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Analysis: Floridan Aquifer can only handle 6% more pumping before serious environmental harm

By Kevin Spear

Just how much more water can Central Florida pump from the Floridan Aquifer without causing real harm to the region's environment? After years of debate, study and anxiety, state authorities say they have finally — and officially — figured it out.

The answer: hardly any.

Using the most advanced databases and computing methodology yet developed for such a task, a consortium of state water managers and local utilities have calculated that the current amount of water pumped from the underground aquifer each day can be increased by only about 6 percent — which means the region is already exploiting the huge, life-sustaining aquifer for nearly every drop it can safely offer.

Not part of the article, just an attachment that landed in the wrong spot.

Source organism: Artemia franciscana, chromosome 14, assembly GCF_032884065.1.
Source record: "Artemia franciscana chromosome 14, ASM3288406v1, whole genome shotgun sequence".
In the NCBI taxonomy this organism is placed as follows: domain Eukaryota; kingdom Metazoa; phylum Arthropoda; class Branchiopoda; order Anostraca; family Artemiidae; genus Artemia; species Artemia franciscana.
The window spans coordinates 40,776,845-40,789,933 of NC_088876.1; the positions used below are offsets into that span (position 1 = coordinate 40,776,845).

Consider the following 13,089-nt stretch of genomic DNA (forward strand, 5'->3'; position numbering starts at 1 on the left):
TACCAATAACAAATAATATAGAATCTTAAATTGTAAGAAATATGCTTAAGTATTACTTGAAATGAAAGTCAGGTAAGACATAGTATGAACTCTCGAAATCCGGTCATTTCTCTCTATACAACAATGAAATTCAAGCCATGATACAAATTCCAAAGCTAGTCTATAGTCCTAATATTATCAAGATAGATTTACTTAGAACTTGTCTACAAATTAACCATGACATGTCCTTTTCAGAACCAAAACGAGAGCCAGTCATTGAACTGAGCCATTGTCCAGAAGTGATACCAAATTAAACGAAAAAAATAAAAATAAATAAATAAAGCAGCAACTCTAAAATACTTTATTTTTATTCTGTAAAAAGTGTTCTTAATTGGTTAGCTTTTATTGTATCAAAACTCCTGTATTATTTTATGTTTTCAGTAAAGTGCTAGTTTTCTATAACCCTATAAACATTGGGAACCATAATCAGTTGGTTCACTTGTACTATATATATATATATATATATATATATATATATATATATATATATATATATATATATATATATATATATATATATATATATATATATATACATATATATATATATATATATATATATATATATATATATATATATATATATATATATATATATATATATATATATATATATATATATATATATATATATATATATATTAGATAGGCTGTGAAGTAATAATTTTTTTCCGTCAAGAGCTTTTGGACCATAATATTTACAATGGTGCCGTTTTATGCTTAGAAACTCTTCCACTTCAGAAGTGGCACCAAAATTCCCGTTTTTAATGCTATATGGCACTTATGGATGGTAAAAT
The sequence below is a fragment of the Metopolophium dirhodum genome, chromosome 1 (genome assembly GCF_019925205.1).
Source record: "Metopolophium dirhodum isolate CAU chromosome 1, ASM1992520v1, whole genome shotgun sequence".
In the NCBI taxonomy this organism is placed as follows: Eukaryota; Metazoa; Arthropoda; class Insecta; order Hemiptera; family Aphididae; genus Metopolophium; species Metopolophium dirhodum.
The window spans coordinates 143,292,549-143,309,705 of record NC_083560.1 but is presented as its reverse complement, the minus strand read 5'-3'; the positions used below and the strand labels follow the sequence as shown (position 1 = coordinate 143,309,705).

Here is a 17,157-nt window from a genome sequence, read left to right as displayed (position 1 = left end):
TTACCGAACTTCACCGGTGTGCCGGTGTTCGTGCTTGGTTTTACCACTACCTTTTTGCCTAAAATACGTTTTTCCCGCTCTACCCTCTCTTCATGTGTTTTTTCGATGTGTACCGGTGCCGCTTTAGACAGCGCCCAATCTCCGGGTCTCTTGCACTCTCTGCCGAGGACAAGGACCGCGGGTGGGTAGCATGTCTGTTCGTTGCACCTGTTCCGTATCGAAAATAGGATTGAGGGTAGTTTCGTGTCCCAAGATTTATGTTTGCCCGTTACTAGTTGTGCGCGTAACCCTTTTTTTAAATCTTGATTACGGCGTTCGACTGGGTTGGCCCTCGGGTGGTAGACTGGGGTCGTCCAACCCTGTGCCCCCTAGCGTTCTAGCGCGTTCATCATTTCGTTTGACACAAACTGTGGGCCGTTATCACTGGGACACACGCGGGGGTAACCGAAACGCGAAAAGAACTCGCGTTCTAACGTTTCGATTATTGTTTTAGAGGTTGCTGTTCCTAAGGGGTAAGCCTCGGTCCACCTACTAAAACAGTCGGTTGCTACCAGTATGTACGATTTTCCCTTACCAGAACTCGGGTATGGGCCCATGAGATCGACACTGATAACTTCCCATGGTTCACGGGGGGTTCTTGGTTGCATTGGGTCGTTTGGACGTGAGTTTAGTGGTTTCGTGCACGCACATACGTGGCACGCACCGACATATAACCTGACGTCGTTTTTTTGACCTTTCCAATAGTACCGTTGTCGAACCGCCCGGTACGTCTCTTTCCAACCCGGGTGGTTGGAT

For the past several years, Central Florida's demand for aquifer water by all users — homes, businesses and agriculture — has averaged 800 million gallons a day. But that demand is expected to rise during three decades to 1.1 billion gallons a day. The problem is, pumping more than 850 million gallons a day from the aquifer will inflict a significant amount of damage to wetlands, springs and rivers, according to the consortium's new analysis, unless a lot of costly environmental splints and bandages are applied.